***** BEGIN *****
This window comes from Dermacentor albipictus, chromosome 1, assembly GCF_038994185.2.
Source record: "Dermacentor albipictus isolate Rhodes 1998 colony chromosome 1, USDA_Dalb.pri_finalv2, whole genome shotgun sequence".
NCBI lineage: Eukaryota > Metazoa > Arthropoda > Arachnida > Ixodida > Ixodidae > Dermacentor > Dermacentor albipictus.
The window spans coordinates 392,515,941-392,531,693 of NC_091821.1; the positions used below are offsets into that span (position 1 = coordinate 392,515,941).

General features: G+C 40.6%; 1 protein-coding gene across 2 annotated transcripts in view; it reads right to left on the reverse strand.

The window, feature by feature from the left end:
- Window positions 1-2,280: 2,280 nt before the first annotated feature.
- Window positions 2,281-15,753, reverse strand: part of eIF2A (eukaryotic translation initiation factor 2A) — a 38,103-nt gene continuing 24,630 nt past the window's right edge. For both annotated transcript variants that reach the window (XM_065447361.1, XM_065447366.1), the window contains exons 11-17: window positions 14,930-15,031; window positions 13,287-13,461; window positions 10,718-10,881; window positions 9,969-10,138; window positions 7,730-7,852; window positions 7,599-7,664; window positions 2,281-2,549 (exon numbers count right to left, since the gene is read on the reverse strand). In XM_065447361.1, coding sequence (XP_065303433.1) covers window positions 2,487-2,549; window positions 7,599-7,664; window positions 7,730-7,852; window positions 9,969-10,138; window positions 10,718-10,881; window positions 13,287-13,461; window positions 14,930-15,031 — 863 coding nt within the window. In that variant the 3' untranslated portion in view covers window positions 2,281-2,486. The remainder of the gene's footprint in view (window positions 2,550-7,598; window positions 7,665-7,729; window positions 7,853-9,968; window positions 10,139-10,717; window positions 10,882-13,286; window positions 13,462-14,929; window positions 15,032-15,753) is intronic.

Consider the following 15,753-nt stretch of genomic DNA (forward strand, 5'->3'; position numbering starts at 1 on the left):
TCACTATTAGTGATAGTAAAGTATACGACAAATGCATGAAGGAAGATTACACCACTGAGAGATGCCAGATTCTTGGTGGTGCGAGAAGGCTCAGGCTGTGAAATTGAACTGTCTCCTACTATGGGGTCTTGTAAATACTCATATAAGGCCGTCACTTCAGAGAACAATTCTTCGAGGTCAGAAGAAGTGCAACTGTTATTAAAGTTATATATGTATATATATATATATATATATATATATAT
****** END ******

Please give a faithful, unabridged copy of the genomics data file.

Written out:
This window comes from Dermacentor albipictus, chromosome 1, assembly GCF_038994185.2.
Source record: "Dermacentor albipictus isolate Rhodes 1998 colony chromosome 1, USDA_Dalb.pri_finalv2, whole genome shotgun sequence".
NCBI lineage: Eukaryota > Metazoa > Arthropoda > Arachnida > Ixodida > Ixodidae > Dermacentor > Dermacentor albipictus.
The window spans coordinates 392,515,941-392,531,693 of NC_091821.1; the positions used below are offsets into that span (position 1 = coordinate 392,515,941).

General features: G+C 40.6%; 1 protein-coding gene across 2 annotated transcripts in view; it reads right to left on the reverse strand.

The window, feature by feature from the left end:
- Window positions 1-2,280: 2,280 nt before the first annotated feature.
- Window positions 2,281-15,753, reverse strand: part of eIF2A (eukaryotic translation initiation factor 2A) — a 38,103-nt gene continuing 24,630 nt past the window's right edge. For both annotated transcript variants that reach the window (XM_065447361.1, XM_065447366.1), the window contains exons 11-17: window positions 14,930-15,031; window positions 13,287-13,461; window positions 10,718-10,881; window positions 9,969-10,138; window positions 7,730-7,852; window positions 7,599-7,664; window positions 2,281-2,549 (exon numbers count right to left, since the gene is read on the reverse strand). In XM_065447361.1, coding sequence (XP_065303433.1) covers window positions 2,487-2,549; window positions 7,599-7,664; window positions 7,730-7,852; window positions 9,969-10,138; window positions 10,718-10,881; window positions 13,287-13,461; window positions 14,930-15,031 — 863 coding nt within the window. In that variant the 3' untranslated portion in view covers window positions 2,281-2,486. The remainder of the gene's footprint in view (window positions 2,550-7,598; window positions 7,665-7,729; window positions 7,853-9,968; window positions 10,139-10,717; window positions 10,882-13,286; window positions 13,462-14,929; window positions 15,032-15,753) is intronic.

Consider the following 15,753-nt stretch of genomic DNA (forward strand, 5'->3'; position numbering starts at 1 on the left):
TCACTATTAGTGATAGTAAAGTATACGACAAATGCATGAAGGAAGATTACACCACTGAGAGATGCCAGATTCTTGGTGGTGCGAGAAGGCTCAGGCTGTGAAATTGAACTGTCTCCTACTATGGGGTCTTGTAAATACTCATATAAGGCCGTCACTTCAGAGAACAATTCTTCGAGGTCAGAAGAAGTGCAACTGTTATTAAAGTTATATATGTATATATATATATATATATATATATATAT